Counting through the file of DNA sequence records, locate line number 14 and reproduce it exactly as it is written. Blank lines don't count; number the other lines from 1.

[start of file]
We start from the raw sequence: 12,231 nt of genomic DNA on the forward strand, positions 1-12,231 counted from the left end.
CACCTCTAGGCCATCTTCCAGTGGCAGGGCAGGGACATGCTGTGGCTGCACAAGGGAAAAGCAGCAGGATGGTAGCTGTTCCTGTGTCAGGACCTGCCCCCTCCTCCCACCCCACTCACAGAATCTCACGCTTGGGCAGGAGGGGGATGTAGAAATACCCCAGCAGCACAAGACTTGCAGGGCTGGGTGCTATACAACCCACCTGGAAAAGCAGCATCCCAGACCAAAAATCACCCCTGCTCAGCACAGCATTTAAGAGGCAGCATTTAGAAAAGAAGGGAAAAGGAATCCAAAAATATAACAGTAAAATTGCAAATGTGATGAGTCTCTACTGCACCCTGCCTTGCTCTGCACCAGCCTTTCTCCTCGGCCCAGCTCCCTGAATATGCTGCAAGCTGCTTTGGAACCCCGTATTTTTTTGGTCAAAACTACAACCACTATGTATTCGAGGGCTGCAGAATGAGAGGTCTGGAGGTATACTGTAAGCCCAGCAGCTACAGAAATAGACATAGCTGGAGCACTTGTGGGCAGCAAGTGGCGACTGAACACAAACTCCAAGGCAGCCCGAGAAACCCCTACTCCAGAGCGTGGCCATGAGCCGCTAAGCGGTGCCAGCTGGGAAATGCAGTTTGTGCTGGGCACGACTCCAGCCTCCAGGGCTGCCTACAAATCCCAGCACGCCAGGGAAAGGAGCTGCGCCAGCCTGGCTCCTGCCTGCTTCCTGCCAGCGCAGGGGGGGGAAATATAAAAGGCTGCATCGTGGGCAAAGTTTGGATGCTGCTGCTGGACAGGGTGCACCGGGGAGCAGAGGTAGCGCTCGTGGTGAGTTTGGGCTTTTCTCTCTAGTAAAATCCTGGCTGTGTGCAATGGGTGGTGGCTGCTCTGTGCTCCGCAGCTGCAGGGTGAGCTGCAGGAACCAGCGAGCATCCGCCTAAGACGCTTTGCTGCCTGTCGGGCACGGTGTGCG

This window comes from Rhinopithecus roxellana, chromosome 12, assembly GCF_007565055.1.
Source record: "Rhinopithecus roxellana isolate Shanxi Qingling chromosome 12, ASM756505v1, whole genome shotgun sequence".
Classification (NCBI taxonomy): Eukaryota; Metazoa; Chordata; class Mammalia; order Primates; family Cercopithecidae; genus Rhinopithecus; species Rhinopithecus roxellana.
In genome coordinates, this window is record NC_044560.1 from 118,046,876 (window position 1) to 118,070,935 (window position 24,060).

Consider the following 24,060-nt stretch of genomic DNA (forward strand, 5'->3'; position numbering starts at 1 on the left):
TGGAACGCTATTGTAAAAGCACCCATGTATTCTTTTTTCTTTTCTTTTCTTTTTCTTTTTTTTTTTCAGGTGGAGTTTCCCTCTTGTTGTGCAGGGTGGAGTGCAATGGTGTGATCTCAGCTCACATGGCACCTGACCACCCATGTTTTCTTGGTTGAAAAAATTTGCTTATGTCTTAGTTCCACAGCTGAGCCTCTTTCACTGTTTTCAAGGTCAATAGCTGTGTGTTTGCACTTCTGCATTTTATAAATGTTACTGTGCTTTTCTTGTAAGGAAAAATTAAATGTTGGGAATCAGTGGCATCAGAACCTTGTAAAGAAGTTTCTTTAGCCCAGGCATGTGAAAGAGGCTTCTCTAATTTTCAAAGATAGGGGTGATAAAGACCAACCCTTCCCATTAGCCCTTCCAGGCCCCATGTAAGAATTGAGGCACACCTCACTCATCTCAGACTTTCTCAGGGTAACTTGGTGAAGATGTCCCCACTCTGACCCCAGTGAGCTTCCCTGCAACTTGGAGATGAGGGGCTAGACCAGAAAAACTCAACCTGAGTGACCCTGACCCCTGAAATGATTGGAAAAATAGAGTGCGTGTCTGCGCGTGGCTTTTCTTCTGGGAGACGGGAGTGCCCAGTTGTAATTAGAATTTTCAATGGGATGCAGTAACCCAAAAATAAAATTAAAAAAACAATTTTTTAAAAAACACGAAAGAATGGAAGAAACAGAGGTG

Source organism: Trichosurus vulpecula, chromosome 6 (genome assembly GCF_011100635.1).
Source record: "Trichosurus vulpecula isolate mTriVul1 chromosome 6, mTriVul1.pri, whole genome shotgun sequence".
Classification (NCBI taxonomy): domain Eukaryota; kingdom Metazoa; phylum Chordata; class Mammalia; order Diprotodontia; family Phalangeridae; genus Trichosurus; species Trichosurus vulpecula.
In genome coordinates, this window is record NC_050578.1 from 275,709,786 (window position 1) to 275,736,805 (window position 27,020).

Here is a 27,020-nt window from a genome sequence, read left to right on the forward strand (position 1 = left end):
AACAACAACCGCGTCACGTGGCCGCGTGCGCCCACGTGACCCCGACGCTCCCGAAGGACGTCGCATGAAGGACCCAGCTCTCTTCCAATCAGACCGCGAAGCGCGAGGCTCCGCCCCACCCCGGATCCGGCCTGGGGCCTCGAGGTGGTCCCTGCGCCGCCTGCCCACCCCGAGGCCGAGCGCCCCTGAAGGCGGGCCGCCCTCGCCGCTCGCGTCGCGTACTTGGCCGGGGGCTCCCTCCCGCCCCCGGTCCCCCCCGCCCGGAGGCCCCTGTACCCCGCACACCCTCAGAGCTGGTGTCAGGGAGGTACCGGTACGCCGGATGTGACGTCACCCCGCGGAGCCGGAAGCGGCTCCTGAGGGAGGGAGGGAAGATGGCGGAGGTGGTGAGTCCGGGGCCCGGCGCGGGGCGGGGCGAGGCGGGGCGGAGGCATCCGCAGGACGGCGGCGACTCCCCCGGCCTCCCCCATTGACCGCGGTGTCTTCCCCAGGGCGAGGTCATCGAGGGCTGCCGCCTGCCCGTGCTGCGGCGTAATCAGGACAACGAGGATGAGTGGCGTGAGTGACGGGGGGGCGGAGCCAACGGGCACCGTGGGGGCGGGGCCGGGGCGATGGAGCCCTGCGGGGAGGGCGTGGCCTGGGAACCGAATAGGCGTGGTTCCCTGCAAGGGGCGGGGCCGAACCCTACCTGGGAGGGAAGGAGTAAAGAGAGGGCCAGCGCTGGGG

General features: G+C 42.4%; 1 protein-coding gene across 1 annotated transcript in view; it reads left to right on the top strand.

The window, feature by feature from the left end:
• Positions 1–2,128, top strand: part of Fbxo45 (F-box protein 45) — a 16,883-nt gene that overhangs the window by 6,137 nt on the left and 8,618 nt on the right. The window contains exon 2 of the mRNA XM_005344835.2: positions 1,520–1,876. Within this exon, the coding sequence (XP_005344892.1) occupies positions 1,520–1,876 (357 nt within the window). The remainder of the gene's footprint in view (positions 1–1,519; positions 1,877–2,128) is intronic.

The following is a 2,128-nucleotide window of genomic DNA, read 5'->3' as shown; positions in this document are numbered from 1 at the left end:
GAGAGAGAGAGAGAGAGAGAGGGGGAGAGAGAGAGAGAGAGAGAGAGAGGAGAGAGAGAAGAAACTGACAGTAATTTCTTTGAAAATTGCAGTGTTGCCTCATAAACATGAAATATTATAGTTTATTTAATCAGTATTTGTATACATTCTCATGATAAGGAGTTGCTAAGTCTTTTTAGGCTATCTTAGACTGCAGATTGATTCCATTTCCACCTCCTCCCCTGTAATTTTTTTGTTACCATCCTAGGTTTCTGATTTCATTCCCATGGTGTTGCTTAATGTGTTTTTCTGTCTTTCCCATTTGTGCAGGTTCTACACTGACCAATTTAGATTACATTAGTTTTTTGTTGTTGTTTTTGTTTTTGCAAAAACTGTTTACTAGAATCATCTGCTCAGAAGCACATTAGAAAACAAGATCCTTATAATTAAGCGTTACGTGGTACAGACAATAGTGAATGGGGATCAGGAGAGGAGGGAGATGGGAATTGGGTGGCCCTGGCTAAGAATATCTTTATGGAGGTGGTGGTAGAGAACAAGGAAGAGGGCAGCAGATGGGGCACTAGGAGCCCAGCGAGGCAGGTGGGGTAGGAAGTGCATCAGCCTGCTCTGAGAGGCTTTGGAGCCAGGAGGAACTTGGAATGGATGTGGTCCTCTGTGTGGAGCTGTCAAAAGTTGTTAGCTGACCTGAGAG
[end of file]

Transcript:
AACAACAACCGCGTCACGTGGCCGCGTGCGCCCACGTGACCCCGACGCTCCCGAAGGACGTCGCATGAAGGACCCAGCTCTCTTCCAATCAGACCGCGAAGCGCGAGGCTCCGCCCCACCCCGGATCCGGCCTGGGGCCTCGAGGTGGTCCCTGCGCCGCCTGCCCACCCCGAGGCCGAGCGCCCCTGAAGGCGGGCCGCCCTCGCCGCTCGCGTCGCGTACTTGGCCGGGGGCTCCCTCCCGCCCCCGGTCCCCCCCGCCCGGAGGCCCCTGTACCCCGCACACCCTCAGAGCTGGTGTCAGGGAGGTACCGGTACGCCGGATGTGACGTCACCCCGCGGAGCCGGAAGCGGCTCCTGAGGGAGGGAGGGAAGATGGCGGAGGTGGTGAGTCCGGGGCCCGGCGCGGGGCGGGGCGAGGCGGGGCGGAGGCATCCGCAGGACGGCGGCGACTCCCCCGGCCTCCCCCATTGACCGCGGTGTCTTCCCCAGGGCGAGGTCATCGAGGGCTGCCGCCTGCCCGTGCTGCGGCGTAATCAGGACAACGAGGATGAGTGGCGTGAGTGACGGGGGGGCGGAGCCAACGGGCACCGTGGGGGCGGGGCCGGGGCGATGGAGCCCTGCGGGGAGGGCGTGGCCTGGGAACCGAATAGGCGTGGTTCCCTGCAAGGGGCGGGGCCGAACCCTACCTGGGAGGGAAGGAGTAAAGAGAGGGCCAGCGCTGGGG